The next tax hike is coming for YOU – an expert explains how the Conservatives could raise taxes AGAIN.
Prime Minister Boris Johnson stated in his 2019 election campaign that taxes would not rise during his five-year term, therefore the Conservative government’s tax hikes have come as a shock to the British public. But, according to one analyst, there could be even more tax spikes in the future.
The UK will see a 1.25 percent hike in National Insurance starting in April to compensate for the country’s failing social care system, as well as the backlog in NHS waiting lists caused by the coronavirus outbreak. However, there are rumors that Chancellor Rishi Sunak will go further.
Economists believe that further tax increases will be forthcoming, since the social care sector will require billions more as cost pressures mount.
Taxes such as Capital Gains, Inheritance, and the State Pension are all expected to alter in the Autumn Budget.
However, tax experts are divided on whether the Chancellor will increase the burden on the taxpayer.
“We don’t expect any huge tax bombshells in this autumn budget since they have already been delivered,” MHA partner Nigel May told this website.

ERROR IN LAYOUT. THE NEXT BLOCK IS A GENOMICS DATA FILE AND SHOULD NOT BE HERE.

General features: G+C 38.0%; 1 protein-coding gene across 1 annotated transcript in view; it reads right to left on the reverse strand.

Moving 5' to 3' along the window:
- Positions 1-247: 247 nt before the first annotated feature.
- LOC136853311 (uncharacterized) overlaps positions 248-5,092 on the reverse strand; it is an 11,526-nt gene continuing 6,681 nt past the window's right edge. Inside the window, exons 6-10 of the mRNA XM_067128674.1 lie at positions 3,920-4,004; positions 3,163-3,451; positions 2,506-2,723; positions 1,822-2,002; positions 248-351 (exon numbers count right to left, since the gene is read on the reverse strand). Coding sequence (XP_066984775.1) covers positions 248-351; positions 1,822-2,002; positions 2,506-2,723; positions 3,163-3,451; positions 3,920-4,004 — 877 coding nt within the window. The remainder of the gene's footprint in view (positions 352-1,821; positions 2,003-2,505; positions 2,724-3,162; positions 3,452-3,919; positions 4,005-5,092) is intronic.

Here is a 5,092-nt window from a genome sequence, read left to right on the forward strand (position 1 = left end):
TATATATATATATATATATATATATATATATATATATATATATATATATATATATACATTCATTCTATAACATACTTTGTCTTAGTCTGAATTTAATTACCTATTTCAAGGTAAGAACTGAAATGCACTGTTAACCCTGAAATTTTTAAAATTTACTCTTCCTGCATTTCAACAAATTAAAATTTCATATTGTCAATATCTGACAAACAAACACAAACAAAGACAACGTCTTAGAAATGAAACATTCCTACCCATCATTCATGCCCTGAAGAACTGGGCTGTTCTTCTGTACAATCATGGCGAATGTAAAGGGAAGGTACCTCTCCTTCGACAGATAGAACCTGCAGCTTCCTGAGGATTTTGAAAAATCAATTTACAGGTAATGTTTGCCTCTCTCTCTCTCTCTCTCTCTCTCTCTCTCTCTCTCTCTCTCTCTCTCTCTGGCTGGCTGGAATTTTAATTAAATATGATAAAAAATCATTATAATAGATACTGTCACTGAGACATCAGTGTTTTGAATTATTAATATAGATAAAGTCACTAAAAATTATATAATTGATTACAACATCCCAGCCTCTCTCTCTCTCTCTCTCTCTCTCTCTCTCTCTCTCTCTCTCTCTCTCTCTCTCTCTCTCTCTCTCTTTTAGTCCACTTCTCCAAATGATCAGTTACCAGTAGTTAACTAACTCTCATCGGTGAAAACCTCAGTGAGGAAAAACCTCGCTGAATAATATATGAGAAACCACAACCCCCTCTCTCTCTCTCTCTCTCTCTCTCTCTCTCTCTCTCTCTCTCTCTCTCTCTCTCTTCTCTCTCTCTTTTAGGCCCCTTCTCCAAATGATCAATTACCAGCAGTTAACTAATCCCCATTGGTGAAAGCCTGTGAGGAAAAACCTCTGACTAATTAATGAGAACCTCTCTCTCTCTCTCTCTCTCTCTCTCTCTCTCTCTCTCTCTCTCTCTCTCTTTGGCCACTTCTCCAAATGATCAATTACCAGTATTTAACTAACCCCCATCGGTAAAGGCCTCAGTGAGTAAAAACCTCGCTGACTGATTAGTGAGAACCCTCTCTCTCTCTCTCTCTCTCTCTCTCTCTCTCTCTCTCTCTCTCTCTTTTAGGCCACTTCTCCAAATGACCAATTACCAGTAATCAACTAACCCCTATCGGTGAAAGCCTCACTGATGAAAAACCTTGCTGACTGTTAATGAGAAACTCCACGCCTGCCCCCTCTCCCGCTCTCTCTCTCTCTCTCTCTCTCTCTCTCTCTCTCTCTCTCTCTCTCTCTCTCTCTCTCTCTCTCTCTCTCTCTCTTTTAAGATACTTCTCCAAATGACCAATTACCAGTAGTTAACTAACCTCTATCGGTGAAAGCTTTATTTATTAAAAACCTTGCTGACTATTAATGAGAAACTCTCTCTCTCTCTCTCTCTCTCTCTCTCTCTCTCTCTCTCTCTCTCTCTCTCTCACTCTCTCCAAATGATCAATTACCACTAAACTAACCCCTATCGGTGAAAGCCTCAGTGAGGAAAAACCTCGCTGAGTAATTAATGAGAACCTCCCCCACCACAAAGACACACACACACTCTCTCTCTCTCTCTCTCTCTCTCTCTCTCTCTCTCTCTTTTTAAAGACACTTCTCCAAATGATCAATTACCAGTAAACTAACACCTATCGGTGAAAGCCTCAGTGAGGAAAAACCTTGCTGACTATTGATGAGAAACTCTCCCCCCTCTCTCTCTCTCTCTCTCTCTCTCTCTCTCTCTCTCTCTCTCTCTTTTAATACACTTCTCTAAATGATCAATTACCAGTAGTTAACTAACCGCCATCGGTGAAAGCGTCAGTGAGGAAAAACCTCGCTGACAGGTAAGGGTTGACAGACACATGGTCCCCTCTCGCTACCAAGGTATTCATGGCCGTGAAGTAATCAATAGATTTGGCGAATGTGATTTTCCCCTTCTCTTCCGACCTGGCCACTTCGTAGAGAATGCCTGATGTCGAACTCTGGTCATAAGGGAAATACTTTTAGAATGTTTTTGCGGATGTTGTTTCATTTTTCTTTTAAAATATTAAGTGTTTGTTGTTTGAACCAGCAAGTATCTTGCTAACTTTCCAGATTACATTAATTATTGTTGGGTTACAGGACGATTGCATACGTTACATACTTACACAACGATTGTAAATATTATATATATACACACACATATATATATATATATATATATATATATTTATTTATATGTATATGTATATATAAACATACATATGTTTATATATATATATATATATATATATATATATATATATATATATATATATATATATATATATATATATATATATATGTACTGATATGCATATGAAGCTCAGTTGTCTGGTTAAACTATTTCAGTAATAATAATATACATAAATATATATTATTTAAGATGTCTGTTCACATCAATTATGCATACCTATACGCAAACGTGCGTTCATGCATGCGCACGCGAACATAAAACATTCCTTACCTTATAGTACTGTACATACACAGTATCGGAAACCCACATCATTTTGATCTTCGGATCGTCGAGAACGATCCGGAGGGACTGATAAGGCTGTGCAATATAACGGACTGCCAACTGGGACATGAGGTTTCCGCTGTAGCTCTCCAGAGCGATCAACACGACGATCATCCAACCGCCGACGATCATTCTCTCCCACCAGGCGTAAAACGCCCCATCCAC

“Rishi Sunak has already enacted two big tax increases: a 19 percent rise in corporate tax to 25%, the highest mainstream rate of corporation tax since 2011, and the Health and Social Care Levy plans (HSCL) unveiled earlier this month.
“These actions run against to a Conservative government’s innate tax-cutting aim, but we live in extraordinary times.”
“The HSCL ideas will almost certainly have lost the government major political capital in terms of backbench and grassroots support.”
“As a result, additional sweeping tax measures are unlikely.”
Mr May, on the other hand, claims that some taxes may still be debated.
Pensions, Capital Gains Tax (CGT), and Inheritance Tax may all face tax increases in the near future, according to him.
“Since the major adjustments in 2006, pensions have been a reoccurring concern,” Mr May added.
“However, the potential of unintended repercussions from changes to the pension system makes such reforms a risky proposition for legislators.”
“It would be easy to modify CGT rates, but it would not raise much.”
“Many of the latest tax measures appear to include a ‘back,” according to Brinkwire Summary News.